Reaching for 100: Examining the Keys to Longevity

In the end, long life is the reward, strength, and beauty.

— Grace Paley

seniors practicing Tai Chi for longevity
Want the good life? Try these tips for living longer.
Image source: Flickr user sima dimitric

In the end, long life is the reward, strength, and beauty.

— Grace Paley

If presented with the choice between having a shorter or longer life, most of us would probably choose the latter — assuming that the quality of life was high. Having more time on this Earth with the people we love and activities we enjoy is desirable. And yet, in America, the average life expectancy (78 years old) is about 12 years less than what research says our bodies are actually capable of. Why is this? Are poor diets and lack of exercise the culprits?

Not quite, says Dan Buettner, a longevity expert whose TED Talk reveals the findings of his extensive studies on the subject. In partnership with National Geographic, Buettner and other experts in the field went in search of the places in the world — called Blue Zones — where people live long, quality lives. After discovering several Blue Zones, Buettner and his team investigated what these cultures were doing differently in terms of lifestyle.


The first Blue Zone they came across was in beautiful Sardinia, Italy, where men frequently live vivacious lives as centenarians due to their culture’s thoughtful approach to old age: Sardinian people revere their elders. This has a positive ripple effect on not only the elderly, but the youth as well: Sardinia boasts very low child mortality rates.

The second Blue Zone they discovered was on one of the islands of the Okinawa archipelago in Japan, where women live on average seven years longer than they do in America. In addition to eating a largely plant-based diet, they also have a mindful eating practice inspired by Confucius, called the “Hara Hachi Bu diet.” This involves saying a little reminder to stop eating when they feel about 80% full, since it takes about 30 minutes for the brain to recognize that full feeling.

Further, the people of Okinawa do two other important things that enable them to happily live well into their hundreds: they treasure life-long friendships, and focus on a concept called ikigai — or, sense of purpose. Community-oriented, they travel through life with about six close friends, called a Moai, offering one another lifelong support and companionship.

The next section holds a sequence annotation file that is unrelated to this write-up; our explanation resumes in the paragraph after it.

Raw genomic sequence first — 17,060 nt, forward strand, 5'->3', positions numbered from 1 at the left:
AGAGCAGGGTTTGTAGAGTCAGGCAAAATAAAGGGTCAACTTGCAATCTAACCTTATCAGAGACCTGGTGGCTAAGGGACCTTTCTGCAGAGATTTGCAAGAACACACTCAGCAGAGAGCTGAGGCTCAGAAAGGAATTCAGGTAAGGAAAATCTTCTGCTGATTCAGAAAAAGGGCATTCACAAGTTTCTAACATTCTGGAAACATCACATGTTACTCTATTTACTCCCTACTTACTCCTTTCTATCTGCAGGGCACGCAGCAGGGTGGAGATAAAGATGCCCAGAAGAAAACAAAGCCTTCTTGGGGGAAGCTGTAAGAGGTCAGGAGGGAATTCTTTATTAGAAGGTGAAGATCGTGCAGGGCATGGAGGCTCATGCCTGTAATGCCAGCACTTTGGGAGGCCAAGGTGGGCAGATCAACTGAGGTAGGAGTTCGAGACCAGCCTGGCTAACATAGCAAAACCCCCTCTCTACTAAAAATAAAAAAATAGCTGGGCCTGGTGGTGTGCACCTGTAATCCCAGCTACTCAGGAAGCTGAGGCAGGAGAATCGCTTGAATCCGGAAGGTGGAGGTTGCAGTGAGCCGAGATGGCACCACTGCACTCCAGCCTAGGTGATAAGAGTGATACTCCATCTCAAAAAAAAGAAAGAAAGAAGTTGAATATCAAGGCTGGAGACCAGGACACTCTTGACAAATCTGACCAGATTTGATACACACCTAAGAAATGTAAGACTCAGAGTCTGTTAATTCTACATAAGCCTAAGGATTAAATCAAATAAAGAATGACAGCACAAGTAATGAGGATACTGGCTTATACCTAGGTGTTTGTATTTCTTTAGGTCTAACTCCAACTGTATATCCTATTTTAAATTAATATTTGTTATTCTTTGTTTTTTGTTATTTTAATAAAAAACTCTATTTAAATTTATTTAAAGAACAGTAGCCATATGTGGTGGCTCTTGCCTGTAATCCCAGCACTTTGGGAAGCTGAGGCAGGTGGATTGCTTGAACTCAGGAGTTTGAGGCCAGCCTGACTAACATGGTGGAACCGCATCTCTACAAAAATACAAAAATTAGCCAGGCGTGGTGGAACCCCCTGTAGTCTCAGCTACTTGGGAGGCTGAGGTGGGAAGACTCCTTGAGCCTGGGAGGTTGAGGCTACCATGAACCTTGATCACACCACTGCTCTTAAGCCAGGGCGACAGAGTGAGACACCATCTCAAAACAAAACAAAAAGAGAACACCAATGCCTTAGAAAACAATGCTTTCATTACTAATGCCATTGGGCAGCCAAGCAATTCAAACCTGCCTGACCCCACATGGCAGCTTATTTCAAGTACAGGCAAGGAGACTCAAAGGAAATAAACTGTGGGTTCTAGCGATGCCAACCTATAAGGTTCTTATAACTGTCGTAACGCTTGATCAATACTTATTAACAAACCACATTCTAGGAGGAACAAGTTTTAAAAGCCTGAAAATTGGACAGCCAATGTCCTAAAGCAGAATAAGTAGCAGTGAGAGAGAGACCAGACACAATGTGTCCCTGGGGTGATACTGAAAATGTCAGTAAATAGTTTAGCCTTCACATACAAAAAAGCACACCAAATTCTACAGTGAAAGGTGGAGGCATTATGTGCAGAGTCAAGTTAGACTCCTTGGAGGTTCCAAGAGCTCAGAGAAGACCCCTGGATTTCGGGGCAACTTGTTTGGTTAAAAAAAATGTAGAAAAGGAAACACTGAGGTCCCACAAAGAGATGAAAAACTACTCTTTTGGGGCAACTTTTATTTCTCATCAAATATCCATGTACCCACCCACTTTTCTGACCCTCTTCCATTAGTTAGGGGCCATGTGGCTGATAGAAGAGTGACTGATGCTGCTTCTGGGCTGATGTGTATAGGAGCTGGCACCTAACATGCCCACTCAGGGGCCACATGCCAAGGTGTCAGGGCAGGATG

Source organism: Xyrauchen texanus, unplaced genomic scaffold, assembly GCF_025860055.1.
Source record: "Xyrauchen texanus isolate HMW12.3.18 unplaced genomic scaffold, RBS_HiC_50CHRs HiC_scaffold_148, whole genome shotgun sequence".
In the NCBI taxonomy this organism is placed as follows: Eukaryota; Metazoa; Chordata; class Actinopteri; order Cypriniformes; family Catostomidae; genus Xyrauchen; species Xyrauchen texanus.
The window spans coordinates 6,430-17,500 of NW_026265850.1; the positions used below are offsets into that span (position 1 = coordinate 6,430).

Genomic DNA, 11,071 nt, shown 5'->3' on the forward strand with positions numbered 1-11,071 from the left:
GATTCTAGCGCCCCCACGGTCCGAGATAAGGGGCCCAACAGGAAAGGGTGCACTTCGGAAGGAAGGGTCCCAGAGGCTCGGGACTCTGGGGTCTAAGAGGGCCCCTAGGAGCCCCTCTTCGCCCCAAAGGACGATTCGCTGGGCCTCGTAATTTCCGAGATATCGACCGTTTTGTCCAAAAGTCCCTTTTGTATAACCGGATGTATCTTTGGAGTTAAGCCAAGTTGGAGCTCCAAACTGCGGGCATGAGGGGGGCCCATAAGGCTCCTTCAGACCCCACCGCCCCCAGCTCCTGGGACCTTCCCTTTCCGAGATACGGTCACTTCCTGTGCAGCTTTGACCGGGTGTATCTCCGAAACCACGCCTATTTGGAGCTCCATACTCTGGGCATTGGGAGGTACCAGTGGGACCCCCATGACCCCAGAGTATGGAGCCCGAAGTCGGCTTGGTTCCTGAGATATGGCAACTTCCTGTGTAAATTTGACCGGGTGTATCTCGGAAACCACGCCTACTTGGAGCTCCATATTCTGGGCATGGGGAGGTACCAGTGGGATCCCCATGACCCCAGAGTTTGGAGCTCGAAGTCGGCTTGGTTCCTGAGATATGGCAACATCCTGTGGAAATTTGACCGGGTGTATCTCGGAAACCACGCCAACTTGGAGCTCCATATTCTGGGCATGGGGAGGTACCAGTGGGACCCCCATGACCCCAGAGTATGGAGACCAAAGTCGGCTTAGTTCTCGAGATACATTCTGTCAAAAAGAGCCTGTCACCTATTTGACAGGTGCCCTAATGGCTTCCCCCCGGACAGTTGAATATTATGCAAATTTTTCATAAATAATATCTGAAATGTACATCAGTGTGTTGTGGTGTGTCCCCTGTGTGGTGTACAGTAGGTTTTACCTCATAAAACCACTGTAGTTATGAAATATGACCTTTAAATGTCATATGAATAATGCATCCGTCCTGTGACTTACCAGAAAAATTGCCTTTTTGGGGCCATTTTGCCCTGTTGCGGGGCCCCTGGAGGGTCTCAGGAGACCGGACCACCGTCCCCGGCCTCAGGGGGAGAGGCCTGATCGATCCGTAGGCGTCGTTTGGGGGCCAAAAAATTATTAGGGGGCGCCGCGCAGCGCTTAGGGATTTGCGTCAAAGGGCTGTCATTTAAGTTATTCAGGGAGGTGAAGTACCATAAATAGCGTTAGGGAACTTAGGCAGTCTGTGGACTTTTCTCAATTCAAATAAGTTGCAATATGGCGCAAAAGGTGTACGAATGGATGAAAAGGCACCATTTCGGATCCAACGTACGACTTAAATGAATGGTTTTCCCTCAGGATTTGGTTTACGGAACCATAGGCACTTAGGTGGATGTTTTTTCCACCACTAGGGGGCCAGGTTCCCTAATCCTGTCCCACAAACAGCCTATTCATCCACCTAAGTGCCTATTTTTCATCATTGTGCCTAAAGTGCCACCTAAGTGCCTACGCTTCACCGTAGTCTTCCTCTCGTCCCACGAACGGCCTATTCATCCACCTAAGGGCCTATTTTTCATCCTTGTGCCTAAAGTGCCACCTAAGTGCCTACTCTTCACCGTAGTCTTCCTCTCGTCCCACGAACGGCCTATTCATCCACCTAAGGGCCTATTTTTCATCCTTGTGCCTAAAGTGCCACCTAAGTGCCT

Meanwhile, the Okinawa people find meaning in their daily routines through what they call ikigai. For some, this is family; for others, it’s their work, hobby, or anything else that makes them feel excited to wake up in the morning. In America, we tend to split our lives into two distinct parts: for decades we work at a job, and then we retire. Instead, the Okinawa people simply continue to do whatever they enjoy, for as long as they enjoy it, creating a lifestyle based on flow.

A sunny forest.
Taking mindful walks reduces stress and increases longevity.
Photo by Kimberly Bryant.

From all of the Blue Zones that Buettner and his team have studied, they’ve also discovered some key similarities that indicate lifestyle changes we can all make to improve our own longevity. These include being active, slowing down, living with purpose, and caring for family. For example, all of the Blue Zone cultures found ways to remain active throughout the day (without going to the gym!) simply by leading naturally physical lifestyles — such as walking or cycling to the store, making things by hand, and gardening. Taking downtime is another key to living longer. Whether through prayer, meditation, or mental breaks, consciously slowing down for just 15 minutes each day staves off dementia and reduces stress.

Are there any changes you’re keen on making in your life to make it more longevity-friendly?

The trained and compassionate staff at the Institute of Aging has many resources for individuals looking to maintain a healthy lifestyle during their later years, as well as those to help you gain the best in at-home senior care. Contact the Institute on Aging to find out more. 

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